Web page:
CT 100 History
From 1963 to about 1970, Route 100 extended south to end at an extended Route 142. Scan from 1965 official state highway map.
In the 1920s, the state's internal highway numbers began with 101, so there was no state highway 100.
In 1932, the first Route 100 was created along what is now Route 39 between New Fairfield center (at Route 37) and Danbury center.
In 1934, the first Route 100 was decomissioned and divided up between an extended Route 39 (Ball Pond Rd and Milltown Rd into New York State) and a new Route 37A (the remainder of Ball Pond Rd and Clapboard Ridge Rd to Danbury).
In 1935, the modern Route 100 was commissioned in East Haven, from US 1 to Route 80, a length of 3.92 miles. In 1943 or 1944, it was extended south to Dodge Avenue, at the entrance to Tweed-New Haven airport, for a length of 4.69 miles.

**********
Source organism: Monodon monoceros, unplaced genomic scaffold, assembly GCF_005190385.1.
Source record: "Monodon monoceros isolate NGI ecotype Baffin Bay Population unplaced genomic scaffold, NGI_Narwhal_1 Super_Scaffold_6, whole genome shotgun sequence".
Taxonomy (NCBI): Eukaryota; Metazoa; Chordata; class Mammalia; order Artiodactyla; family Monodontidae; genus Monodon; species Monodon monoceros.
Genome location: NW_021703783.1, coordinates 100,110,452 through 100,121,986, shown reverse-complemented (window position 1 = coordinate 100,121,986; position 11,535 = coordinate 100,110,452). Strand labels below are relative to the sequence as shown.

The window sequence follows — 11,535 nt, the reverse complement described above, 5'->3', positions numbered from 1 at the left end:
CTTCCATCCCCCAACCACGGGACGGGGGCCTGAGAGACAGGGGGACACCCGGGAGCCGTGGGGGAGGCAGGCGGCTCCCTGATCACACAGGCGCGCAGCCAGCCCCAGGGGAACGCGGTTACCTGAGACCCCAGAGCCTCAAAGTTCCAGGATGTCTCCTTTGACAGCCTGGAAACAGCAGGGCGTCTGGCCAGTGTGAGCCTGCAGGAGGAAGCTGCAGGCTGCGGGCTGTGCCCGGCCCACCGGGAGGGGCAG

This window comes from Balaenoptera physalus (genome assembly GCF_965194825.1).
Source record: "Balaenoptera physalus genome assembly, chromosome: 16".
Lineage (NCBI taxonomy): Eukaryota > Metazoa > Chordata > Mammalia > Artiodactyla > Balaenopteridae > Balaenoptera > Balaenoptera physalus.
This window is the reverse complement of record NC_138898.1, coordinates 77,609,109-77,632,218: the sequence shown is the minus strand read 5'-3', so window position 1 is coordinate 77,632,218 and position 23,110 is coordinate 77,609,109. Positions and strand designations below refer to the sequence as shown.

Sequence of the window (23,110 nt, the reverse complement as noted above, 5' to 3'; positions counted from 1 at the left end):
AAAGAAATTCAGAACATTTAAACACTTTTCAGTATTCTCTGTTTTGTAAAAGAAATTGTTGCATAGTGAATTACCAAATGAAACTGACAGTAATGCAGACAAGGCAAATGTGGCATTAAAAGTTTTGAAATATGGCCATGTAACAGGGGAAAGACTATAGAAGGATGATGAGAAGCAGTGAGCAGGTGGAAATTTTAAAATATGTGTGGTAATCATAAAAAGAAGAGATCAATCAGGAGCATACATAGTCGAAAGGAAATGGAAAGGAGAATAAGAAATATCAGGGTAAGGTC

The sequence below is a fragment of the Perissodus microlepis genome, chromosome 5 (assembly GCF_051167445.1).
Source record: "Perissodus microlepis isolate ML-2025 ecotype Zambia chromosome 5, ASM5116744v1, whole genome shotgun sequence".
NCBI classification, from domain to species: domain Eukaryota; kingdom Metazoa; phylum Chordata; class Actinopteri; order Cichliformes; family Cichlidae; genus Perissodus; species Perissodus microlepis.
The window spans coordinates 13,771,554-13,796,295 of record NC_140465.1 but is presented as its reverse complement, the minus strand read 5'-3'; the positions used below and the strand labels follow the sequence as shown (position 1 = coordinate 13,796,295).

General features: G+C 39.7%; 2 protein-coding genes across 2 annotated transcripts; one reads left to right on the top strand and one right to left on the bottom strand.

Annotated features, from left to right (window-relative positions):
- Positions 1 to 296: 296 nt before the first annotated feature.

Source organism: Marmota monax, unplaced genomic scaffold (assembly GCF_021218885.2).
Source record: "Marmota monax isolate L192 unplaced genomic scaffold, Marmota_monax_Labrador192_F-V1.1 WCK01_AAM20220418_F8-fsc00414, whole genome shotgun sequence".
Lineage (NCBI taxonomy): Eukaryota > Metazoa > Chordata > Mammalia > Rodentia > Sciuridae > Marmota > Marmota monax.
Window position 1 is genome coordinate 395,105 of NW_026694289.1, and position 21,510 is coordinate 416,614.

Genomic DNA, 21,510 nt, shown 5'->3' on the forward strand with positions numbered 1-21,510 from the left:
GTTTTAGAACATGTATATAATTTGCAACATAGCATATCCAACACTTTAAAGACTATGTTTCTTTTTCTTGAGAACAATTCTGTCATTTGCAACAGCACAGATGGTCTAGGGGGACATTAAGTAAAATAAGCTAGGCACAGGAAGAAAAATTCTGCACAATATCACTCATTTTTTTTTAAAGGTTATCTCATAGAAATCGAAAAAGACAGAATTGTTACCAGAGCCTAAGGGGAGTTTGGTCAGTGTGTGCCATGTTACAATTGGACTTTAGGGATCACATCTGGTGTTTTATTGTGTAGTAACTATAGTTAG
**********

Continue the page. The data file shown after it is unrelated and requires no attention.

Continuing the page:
Sometime in the 1950s, Route 100 was redefined to turn east at Main Street to end at Route 142.
In 1963, Route 142 was extended westward along today's Route 337 into New Haven. Route 100 was extended southward along Hemingway Ave. and Short Beach Rd. to end at Route 142.
In 1969, however, the state reversed its change to Route 142, leading to today's configuration for that road and Route 100.
In 1999, Route 100's intersection with Route 80 was relocated slightly, and Route 100's length decreased by 0.04 mile.